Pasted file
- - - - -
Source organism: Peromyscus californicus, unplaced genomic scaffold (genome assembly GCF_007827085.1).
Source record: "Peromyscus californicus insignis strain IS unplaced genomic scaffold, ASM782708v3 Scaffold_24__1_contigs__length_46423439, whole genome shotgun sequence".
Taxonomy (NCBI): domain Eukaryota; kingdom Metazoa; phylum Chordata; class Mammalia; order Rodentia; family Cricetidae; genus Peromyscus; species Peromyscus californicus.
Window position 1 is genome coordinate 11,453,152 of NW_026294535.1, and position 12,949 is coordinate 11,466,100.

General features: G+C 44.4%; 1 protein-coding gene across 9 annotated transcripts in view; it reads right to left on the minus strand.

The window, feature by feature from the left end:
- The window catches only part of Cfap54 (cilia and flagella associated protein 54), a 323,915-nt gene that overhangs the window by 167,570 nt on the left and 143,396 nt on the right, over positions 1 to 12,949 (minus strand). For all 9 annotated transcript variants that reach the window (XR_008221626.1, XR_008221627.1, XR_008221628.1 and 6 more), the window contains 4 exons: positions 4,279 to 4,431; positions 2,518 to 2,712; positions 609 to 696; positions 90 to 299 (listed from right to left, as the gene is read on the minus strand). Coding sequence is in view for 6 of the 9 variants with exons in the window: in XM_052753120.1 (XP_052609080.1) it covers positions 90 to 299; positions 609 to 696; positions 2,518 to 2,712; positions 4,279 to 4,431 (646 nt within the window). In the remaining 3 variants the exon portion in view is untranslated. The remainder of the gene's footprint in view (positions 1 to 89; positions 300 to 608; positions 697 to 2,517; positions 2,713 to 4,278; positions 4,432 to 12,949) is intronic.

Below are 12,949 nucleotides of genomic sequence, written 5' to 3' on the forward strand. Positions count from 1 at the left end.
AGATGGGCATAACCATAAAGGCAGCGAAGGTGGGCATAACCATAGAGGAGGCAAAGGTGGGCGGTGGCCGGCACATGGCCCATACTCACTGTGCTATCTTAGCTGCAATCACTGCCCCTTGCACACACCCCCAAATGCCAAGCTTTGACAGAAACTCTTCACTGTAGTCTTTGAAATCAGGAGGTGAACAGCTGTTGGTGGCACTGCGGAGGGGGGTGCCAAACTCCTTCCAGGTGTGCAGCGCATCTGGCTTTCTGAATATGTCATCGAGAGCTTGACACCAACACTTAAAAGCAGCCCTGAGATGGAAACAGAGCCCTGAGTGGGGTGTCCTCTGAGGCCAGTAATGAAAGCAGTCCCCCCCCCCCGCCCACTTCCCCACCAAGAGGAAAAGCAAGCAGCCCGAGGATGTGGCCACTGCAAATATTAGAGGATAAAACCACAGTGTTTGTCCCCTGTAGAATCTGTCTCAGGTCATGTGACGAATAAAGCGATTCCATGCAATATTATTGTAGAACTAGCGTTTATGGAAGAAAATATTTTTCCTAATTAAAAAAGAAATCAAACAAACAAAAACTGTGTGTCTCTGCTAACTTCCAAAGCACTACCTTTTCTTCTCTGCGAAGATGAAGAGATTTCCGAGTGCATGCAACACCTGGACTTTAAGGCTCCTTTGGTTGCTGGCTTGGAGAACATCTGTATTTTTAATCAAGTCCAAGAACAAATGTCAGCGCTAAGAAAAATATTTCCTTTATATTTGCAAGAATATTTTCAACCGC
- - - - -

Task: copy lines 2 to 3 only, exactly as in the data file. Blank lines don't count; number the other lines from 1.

Source record: "Peromyscus californicus insignis strain IS unplaced genomic scaffold, ASM782708v3 Scaffold_24__1_contigs__length_46423439, whole genome shotgun sequence".
Taxonomy (NCBI): domain Eukaryota; kingdom Metazoa; phylum Chordata; class Mammalia; order Rodentia; family Cricetidae; genus Peromyscus; species Peromyscus californicus.